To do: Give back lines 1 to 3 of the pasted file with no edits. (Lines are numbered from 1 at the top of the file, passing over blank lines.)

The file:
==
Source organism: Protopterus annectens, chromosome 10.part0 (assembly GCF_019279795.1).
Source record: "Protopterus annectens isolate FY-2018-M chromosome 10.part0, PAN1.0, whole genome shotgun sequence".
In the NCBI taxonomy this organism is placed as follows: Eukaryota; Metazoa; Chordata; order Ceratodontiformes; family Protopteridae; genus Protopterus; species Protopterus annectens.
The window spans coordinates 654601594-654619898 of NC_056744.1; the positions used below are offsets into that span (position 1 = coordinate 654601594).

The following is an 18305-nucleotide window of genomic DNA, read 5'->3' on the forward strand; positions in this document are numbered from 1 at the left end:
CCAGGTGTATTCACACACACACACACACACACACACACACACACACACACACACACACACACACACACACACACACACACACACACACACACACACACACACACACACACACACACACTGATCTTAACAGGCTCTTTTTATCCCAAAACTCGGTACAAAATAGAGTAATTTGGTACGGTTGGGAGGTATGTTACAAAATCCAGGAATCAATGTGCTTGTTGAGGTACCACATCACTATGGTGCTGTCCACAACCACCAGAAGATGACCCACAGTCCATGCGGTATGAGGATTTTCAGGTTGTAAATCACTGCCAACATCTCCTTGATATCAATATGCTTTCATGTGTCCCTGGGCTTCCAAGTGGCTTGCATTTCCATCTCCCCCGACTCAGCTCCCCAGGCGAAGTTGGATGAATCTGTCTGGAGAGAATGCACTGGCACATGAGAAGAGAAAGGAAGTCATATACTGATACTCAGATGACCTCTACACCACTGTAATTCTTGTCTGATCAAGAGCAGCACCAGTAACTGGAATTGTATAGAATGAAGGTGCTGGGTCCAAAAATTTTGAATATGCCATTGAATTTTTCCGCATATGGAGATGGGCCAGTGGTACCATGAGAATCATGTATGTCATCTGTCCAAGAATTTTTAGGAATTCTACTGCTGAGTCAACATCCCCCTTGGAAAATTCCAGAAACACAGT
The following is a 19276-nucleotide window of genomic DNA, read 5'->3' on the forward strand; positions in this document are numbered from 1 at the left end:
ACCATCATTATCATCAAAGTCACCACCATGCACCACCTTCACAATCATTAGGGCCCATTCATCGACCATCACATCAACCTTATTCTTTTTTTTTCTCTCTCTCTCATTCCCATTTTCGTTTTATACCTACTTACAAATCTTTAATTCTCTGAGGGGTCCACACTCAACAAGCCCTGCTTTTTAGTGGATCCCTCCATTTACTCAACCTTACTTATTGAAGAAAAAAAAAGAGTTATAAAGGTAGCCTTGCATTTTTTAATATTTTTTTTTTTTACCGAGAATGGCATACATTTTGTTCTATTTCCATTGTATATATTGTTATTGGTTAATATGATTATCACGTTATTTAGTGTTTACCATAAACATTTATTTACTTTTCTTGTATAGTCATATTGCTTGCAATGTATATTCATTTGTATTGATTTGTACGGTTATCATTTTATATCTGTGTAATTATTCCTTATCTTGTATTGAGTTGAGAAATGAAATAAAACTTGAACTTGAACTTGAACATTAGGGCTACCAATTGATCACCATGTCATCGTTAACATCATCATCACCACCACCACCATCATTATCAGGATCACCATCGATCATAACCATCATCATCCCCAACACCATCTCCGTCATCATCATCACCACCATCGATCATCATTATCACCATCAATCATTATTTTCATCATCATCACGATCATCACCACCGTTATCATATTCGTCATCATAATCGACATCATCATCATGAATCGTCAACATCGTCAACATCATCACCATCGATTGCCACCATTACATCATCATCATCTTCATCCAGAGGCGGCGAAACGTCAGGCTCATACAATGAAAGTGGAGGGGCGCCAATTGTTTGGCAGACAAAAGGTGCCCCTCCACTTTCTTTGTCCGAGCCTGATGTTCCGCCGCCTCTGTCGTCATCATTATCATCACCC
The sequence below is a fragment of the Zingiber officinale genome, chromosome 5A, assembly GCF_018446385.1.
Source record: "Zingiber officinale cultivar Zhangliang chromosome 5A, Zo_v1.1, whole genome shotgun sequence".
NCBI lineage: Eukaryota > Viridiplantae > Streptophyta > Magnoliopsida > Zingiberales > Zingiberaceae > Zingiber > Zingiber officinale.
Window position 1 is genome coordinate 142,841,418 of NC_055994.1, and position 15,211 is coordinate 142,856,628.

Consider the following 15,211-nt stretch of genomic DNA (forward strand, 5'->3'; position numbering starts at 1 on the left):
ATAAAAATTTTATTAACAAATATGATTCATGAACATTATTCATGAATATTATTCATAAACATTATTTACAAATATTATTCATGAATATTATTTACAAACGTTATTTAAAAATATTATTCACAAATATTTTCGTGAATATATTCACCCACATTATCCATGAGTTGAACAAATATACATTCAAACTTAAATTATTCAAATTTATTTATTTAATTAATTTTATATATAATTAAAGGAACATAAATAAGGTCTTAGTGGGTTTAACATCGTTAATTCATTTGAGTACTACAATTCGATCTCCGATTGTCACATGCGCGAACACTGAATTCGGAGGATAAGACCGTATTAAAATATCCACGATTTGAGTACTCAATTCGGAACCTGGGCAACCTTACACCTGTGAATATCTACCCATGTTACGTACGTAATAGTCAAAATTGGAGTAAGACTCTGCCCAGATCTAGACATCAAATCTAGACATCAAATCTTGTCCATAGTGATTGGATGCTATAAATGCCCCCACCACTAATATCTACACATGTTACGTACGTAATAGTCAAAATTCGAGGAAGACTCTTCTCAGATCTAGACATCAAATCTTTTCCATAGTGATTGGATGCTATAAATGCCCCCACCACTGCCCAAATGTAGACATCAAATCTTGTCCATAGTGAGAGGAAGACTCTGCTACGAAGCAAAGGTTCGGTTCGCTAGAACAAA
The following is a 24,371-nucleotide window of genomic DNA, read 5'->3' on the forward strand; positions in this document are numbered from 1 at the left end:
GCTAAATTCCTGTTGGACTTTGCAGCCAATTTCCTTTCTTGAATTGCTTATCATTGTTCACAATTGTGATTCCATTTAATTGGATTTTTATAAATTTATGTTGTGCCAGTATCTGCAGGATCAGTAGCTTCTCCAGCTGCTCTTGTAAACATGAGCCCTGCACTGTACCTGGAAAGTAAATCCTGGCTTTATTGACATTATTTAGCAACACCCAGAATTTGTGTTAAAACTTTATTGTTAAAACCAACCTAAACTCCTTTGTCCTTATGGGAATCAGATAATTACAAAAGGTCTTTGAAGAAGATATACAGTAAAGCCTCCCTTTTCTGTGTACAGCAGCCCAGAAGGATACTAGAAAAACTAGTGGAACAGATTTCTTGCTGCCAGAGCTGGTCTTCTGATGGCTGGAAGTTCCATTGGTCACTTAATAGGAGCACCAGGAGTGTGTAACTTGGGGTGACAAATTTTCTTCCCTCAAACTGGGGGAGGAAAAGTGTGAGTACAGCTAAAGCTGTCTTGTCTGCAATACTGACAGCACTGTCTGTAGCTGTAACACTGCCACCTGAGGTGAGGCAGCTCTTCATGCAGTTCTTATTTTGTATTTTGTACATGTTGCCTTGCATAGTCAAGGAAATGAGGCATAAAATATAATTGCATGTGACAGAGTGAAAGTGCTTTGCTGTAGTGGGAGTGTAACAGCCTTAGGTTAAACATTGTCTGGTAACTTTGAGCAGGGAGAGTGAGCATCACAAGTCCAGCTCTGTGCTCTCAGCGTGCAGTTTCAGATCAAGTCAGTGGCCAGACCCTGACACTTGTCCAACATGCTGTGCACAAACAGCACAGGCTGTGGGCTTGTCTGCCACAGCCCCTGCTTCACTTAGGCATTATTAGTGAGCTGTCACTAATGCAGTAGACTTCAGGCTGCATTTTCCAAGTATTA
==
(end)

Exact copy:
Source organism: Protopterus annectens, chromosome 10.part0 (assembly GCF_019279795.1).
Source record: "Protopterus annectens isolate FY-2018-M chromosome 10.part0, PAN1.0, whole genome shotgun sequence".
In the NCBI taxonomy this organism is placed as follows: Eukaryota; Metazoa; Chordata; order Ceratodontiformes; family Protopteridae; genus Protopterus; species Protopterus annectens.